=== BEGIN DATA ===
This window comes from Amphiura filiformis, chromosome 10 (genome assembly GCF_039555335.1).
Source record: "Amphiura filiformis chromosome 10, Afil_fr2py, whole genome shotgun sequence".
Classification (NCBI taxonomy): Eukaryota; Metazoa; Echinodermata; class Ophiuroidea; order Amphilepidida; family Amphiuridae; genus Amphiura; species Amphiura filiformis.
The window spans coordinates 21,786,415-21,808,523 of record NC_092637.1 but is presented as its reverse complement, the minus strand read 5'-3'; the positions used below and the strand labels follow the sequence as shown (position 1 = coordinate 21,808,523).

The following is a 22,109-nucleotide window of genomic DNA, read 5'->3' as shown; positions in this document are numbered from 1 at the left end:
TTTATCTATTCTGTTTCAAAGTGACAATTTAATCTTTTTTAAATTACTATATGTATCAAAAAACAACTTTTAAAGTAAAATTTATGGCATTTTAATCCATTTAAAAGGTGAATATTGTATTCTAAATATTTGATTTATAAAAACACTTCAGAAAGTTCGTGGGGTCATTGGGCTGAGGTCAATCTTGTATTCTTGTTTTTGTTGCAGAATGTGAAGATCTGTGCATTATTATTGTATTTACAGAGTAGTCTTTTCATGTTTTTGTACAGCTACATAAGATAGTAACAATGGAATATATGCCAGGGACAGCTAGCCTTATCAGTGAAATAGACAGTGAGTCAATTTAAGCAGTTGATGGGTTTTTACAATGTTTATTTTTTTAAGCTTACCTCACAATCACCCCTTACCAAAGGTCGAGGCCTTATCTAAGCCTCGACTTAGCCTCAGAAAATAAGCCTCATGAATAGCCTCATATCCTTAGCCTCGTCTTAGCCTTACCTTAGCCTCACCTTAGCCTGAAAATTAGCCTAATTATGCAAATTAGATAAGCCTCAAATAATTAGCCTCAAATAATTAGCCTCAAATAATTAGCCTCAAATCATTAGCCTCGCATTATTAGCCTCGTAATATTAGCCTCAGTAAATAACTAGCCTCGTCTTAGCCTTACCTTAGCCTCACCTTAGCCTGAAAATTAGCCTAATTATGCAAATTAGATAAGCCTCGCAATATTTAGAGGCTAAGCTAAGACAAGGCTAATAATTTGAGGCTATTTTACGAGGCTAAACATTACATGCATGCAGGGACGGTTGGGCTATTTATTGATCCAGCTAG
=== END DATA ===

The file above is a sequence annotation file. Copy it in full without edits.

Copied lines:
This window comes from Amphiura filiformis, chromosome 10 (genome assembly GCF_039555335.1).
Source record: "Amphiura filiformis chromosome 10, Afil_fr2py, whole genome shotgun sequence".
Classification (NCBI taxonomy): Eukaryota; Metazoa; Echinodermata; class Ophiuroidea; order Amphilepidida; family Amphiuridae; genus Amphiura; species Amphiura filiformis.
The window spans coordinates 21,786,415-21,808,523 of record NC_092637.1 but is presented as its reverse complement, the minus strand read 5'-3'; the positions used below and the strand labels follow the sequence as shown (position 1 = coordinate 21,808,523).

The following is a 22,109-nucleotide window of genomic DNA, read 5'->3' as shown; positions in this document are numbered from 1 at the left end:
TTTATCTATTCTGTTTCAAAGTGACAATTTAATCTTTTTTAAATTACTATATGTATCAAAAAACAACTTTTAAAGTAAAATTTATGGCATTTTAATCCATTTAAAAGGTGAATATTGTATTCTAAATATTTGATTTATAAAAACACTTCAGAAAGTTCGTGGGGTCATTGGGCTGAGGTCAATCTTGTATTCTTGTTTTTGTTGCAGAATGTGAAGATCTGTGCATTATTATTGTATTTACAGAGTAGTCTTTTCATGTTTTTGTACAGCTACATAAGATAGTAACAATGGAATATATGCCAGGGACAGCTAGCCTTATCAGTGAAATAGACAGTGAGTCAATTTAAGCAGTTGATGGGTTTTTACAATGTTTATTTTTTTAAGCTTACCTCACAATCACCCCTTACCAAAGGTCGAGGCCTTATCTAAGCCTCGACTTAGCCTCAGAAAATAAGCCTCATGAATAGCCTCATATCCTTAGCCTCGTCTTAGCCTTACCTTAGCCTCACCTTAGCCTGAAAATTAGCCTAATTATGCAAATTAGATAAGCCTCAAATAATTAGCCTCAAATAATTAGCCTCAAATAATTAGCCTCAAATCATTAGCCTCGCATTATTAGCCTCGTAATATTAGCCTCAGTAAATAACTAGCCTCGTCTTAGCCTTACCTTAGCCTCACCTTAGCCTGAAAATTAGCCTAATTATGCAAATTAGATAAGCCTCGCAATATTTAGAGGCTAAGCTAAGACAAGGCTAATAATTTGAGGCTATTTTACGAGGCTAAACATTACATGCATGCAGGGACGGTTGGGCTATTTATTGATCCAGCTAG